Boosting egg production with breeding

Boosting egg production begins with good breeding.

The Hogan method has been taught for decades as a tool to evaluate the layer potential of young stock and the continuing performance of production birds. It is a fairly easy method to teach, but is relatively labor-intensive, requiring each bird to be evaluated by hand. The laying flock should be worked at regular intervals to remove poor performers and ill or injured birds. This ensures that valuable feedstuffs are only going to those birds that are most fully and profitably utilizing them.

The egg producer needs to be as serious about breed choice and performance improvement as the producer of fine Hereford cattle or blooded horses. If your flock is rooster-heavy, is filled with hens past their second year of laying, has at least one of every breed in the big hatchery catalog, or if the only culling is done by raccoons and foxes… the answers to your laying performance questions are being answered before your eyes! To become sustainable and to build predictable performance, the good egg producer must become a good poultry breeder.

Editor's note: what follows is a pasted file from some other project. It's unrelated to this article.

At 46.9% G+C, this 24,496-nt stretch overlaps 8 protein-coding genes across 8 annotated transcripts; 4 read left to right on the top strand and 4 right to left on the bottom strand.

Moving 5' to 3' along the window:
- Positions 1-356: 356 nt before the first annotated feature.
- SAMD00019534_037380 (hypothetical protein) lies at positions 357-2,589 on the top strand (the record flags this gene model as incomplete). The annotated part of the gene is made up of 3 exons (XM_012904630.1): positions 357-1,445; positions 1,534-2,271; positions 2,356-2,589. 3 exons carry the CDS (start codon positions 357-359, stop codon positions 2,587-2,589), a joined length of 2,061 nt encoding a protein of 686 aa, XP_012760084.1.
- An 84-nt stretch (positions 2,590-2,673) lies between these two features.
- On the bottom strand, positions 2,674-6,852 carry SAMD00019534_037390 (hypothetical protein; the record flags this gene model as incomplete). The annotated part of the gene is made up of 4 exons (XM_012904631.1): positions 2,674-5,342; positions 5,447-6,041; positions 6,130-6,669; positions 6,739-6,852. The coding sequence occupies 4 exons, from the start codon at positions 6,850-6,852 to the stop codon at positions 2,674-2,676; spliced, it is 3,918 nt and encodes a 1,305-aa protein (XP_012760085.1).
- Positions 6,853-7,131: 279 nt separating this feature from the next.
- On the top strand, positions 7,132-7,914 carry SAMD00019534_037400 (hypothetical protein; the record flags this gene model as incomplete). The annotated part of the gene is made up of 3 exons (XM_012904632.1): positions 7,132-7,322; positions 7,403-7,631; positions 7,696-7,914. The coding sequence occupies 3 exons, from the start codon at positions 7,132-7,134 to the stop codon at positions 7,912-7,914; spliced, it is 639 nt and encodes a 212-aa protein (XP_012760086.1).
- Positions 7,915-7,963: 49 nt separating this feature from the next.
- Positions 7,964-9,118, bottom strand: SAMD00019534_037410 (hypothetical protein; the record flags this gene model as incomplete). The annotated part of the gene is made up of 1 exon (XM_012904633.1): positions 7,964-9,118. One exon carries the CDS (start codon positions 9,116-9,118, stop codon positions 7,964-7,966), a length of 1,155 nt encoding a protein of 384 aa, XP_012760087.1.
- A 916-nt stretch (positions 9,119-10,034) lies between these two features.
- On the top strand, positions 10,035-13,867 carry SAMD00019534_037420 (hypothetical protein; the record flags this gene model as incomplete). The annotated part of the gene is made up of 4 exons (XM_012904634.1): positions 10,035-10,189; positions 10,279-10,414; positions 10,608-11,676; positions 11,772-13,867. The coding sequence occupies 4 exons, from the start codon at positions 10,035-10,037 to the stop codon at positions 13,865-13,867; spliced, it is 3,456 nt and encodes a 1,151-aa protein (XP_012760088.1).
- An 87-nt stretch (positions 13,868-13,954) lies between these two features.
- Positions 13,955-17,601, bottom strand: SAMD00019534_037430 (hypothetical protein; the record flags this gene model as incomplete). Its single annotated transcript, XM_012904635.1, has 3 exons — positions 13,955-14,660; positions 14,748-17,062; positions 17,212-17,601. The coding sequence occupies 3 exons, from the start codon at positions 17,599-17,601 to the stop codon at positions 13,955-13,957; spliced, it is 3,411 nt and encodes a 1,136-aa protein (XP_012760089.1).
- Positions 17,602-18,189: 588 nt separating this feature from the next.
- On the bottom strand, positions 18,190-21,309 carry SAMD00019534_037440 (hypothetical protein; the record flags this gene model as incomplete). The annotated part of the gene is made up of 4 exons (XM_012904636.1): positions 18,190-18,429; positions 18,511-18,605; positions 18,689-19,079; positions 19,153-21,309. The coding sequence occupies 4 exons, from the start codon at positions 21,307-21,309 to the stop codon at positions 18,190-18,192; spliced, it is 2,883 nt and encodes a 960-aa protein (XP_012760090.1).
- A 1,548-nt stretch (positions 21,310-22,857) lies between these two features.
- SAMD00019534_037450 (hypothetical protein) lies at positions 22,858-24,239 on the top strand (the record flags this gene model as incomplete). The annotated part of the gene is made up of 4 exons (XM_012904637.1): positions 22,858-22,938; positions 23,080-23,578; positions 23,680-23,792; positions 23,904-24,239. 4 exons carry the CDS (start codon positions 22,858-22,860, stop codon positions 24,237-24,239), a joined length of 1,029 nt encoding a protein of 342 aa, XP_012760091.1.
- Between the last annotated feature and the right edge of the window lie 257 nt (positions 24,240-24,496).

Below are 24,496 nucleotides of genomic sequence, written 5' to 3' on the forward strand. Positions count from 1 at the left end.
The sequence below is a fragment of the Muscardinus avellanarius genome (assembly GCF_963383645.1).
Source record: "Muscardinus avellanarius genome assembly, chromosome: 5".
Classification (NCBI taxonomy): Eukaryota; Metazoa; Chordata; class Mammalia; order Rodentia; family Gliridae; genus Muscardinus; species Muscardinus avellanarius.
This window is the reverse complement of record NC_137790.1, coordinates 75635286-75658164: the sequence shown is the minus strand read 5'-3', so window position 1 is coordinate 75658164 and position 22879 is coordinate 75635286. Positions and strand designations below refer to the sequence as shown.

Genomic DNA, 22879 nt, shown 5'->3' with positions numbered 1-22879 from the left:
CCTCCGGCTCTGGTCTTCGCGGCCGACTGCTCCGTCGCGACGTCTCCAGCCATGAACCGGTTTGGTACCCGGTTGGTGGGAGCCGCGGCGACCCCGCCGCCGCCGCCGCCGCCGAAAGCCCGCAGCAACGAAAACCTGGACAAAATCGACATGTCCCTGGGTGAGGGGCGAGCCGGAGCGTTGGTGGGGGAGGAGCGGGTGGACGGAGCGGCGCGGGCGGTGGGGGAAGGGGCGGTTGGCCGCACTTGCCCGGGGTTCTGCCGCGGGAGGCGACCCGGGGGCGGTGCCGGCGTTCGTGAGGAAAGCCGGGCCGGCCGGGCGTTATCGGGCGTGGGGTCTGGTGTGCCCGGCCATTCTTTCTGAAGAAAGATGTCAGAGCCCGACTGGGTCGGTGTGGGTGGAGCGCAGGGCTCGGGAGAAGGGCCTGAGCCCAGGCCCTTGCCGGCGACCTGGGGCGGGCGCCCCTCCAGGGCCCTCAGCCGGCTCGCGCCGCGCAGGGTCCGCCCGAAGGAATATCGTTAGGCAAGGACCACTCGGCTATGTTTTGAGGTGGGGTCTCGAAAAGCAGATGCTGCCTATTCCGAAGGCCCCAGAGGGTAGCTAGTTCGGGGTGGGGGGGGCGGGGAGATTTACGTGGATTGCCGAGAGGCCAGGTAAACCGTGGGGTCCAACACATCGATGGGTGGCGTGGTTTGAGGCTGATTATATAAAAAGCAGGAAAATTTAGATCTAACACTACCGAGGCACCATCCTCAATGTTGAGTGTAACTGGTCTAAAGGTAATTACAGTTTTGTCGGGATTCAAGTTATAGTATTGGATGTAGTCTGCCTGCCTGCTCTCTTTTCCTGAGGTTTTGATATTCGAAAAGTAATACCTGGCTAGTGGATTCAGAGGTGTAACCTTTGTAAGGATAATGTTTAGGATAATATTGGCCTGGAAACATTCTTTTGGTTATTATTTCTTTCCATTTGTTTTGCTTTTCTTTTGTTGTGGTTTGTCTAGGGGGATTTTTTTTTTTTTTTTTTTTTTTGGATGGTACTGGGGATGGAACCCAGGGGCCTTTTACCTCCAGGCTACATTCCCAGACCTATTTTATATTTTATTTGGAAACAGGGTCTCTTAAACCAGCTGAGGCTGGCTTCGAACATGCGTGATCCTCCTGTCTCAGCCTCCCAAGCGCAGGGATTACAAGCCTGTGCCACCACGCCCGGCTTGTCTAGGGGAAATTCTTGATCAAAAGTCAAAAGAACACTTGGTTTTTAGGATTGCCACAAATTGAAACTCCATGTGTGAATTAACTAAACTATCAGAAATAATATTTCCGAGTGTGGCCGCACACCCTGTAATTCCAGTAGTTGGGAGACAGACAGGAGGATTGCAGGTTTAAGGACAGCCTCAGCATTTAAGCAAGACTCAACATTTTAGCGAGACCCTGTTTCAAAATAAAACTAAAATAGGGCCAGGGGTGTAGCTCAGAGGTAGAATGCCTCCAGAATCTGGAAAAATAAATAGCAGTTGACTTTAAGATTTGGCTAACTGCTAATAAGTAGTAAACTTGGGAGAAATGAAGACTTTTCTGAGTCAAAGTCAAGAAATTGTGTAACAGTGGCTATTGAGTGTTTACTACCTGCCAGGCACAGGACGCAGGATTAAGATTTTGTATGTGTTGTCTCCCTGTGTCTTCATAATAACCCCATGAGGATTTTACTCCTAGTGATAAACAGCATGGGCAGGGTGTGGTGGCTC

A note on ordering chicks: Good foundation stock does not come cheap, and better-bred pullet chicks may now cost $7 each or more. Of late, I have seen many trios of adult breeding birds (one male and two females) priced at $75 to $100 or more. For chickens? Yes – just try to keep in mind that this is still a lot less expensive than the going price for even the most commonplace feeder calf.

Boosting Egg Production with Feed

Good feed is the fuel from which eggs are produced, and a thoughtful plan of nutrition is essential for chickens at all stages of development.

Boosting egg production with feed

Never cut corners when it comes to layer feed.

Hens individually consume rather minute amounts of feed daily, and their rations must be nutrient-dense and consistent in form. Depending on her size and breeding, a hen at lay will consume between 4 and 8 ounces of feed daily. Those concerned with paring feed costs should thus begin with birds that will produce eggs in a truly feed-efficient manner. To that end, the producer must keep goods records so she can determine the actual amount of feed used to produce a dozen eggs.